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Occassional errors in VFP 9

Posted on 2013-12-16
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Last Modified: 2013-12-26
Hi experts,

I would like just your opinion to this subject... How often do you observe some occassional error in VFP 9? The last example at my side is:
		SELECT tmp58orders
		IF TYPE('stornomark')='U'
			ALTER table tmp58orders ADD stornomark c(1)
		ENDIF 
		IF TYPE('typemark')='U'
			ALTER table tmp58orders ADD typemark c(1)
		ENDIF 
		REPLACE stornomark WITH 'S' FOR s__storno
		REPLACE typemark WITH 'M' FOR s__type<2
		REPLACE typemark WITH 'S' FOR s__type=2

Open in new window

tmp58orders is a writable cursor created by SQL SELECT (one output row only) and the error reported was:
1) Variable stornomark does not exist   ...  in the first REPLACE command
2) Variable s__type does not exist  ... in the second and third REPLACE commands
... more missing columns...

This code works in 99.9% of cases but it seems the cursor has totally different structure than I could suppose this time... and the first ALTER TABLE command failed without any error report whereas the second one succeeded...

I have just one explanation: "the fox is drank"...

It is also possible the first ALTER TABLE command crashed resulting in some unexpected data structure, but who knows...

So the only remaining question: How othen does this happen to you?
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Question by:pcelba
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by:Olaf Doschke
Comment Utility
I never ALTER TABLE with cursors, because of this passage from the help:

ALTER TABLE might not produce consistent results when used with Visual FoxPro cursors created by the CREATE CURSOR command. In particular, you can create a Visual FoxPro cursor with features, such as long field names, that are normally available only with tables that are part of a database container. ALTER TABLE saves a temporary copy of the cursor, so the rules that apply to free tables also apply, and any features requiring database support are lost or changed in an unpredictable manner. Therefore, you should generally avoid using ALTER TABLE with Visual FoxPro cursors unless you have tested and understood the outcome.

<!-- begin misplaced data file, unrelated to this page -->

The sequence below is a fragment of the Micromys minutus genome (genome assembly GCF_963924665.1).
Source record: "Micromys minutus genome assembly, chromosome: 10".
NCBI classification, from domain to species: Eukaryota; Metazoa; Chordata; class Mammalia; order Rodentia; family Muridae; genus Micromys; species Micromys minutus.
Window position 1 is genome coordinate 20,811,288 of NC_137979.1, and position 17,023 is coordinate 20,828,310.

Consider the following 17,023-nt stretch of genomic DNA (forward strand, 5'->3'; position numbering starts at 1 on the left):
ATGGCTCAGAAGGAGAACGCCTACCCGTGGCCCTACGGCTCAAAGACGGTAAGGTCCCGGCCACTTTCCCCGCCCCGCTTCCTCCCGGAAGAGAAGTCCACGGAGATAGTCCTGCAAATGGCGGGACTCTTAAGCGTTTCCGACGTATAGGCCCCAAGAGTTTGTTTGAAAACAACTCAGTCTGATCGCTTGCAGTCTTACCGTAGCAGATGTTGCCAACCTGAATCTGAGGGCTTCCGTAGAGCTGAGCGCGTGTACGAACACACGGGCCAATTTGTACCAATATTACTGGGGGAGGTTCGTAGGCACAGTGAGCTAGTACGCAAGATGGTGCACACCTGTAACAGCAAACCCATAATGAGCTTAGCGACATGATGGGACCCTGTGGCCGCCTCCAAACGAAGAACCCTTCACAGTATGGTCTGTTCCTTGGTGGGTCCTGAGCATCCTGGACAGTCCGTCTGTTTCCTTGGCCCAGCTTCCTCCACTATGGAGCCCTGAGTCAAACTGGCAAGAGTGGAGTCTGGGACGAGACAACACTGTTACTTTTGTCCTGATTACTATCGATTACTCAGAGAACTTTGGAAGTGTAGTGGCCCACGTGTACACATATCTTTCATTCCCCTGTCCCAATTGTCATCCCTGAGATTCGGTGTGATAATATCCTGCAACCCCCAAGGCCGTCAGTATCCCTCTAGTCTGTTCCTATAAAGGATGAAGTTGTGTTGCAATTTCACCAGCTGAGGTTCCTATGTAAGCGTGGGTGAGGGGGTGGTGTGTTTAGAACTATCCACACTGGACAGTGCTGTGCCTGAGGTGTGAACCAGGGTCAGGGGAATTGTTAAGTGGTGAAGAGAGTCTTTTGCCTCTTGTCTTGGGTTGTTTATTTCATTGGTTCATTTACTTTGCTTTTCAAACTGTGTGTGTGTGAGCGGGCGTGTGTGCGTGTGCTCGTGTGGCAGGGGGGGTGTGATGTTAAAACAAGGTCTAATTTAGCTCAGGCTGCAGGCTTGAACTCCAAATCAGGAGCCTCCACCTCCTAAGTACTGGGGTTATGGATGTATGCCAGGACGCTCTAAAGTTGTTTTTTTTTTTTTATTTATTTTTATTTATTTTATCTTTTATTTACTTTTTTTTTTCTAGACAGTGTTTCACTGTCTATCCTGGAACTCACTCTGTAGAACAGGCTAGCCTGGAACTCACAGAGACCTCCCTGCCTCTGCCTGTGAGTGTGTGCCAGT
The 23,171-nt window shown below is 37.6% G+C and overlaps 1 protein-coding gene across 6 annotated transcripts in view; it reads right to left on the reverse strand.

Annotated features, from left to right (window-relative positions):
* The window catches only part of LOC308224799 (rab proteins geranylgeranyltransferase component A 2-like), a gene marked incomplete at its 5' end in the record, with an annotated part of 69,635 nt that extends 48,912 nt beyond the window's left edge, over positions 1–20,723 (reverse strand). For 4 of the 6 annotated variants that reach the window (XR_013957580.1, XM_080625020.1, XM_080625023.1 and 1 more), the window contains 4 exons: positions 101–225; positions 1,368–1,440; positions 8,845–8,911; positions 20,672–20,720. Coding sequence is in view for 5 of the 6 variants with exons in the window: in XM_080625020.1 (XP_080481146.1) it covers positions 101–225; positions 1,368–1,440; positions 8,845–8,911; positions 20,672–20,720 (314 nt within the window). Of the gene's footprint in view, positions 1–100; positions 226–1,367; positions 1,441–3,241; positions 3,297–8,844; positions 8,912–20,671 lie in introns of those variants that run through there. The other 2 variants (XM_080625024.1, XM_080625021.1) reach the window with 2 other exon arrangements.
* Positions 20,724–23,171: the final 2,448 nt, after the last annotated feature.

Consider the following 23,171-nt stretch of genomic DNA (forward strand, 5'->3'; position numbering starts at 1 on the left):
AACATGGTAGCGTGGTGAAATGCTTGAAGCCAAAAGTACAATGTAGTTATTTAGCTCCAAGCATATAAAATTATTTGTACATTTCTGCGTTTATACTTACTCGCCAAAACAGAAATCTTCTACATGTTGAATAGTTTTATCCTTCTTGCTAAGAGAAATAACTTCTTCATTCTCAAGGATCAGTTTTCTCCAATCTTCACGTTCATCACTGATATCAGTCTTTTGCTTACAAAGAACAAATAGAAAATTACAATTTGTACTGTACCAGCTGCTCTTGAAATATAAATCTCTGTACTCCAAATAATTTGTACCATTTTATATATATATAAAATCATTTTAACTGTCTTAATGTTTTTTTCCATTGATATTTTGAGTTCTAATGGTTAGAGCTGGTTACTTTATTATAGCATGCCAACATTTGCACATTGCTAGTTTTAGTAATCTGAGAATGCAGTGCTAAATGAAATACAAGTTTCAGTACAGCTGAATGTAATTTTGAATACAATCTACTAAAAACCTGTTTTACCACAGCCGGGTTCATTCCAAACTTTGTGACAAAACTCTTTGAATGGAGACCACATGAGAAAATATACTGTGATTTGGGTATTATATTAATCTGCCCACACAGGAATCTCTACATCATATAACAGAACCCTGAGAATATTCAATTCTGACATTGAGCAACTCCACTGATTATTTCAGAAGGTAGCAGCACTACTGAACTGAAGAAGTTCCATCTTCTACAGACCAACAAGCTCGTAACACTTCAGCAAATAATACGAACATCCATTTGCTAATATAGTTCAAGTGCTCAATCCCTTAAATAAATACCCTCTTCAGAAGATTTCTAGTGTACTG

This is not about a cursor you created by a query, still ALTER TABLE might better only be applied to tables.

Is s__storno a variable? What about s__type? We know VFP reports a missing variable when a field is missing, as it can't judge from a name expression what it is. Since field names are prioritized over variables, VFP looks for variables last and then reports a missing variable, though a field is meant.

Not sure if ALTER TABLE always has the new table as currently selected alias, your REPLACEs depend on that. I always prefer the syntax with IN alias.

How about using other approaches?
1. Make sure the fields exist:
SELECT ..., ' ' as stornomark, ' ' as typemark ....INTO CURSOR tmp58orders

2. Create the fields separate:
Create Cursor curMarks (recno I, stornomark C(1), typemark C(1))

With the second approach you relate the side cursor to the main cursor tmp58orders without an index by record number.

Sample code:
s__storno =.f.
s__type=0

Create Cursor tmp58orders (orderid I, customerid I)
Insert Into tmp58orders Values (1,10)

Create Cursor curMarks (iRecno I, stornomark C(1), typemark C(1))
Insert into curMarks (iRecno) Select Recno() From tmp58orders
Set Relation To iRecno  Into tmp58orders 

REPLACE stornomark WITH 'S' FOR s__storno IN curMarks
REPLACE typemark WITH 'M' FOR s__type<2 IN curMarks
REPLACE typemark WITH 'S' FOR s__type=2 IN curMarks

Open in new window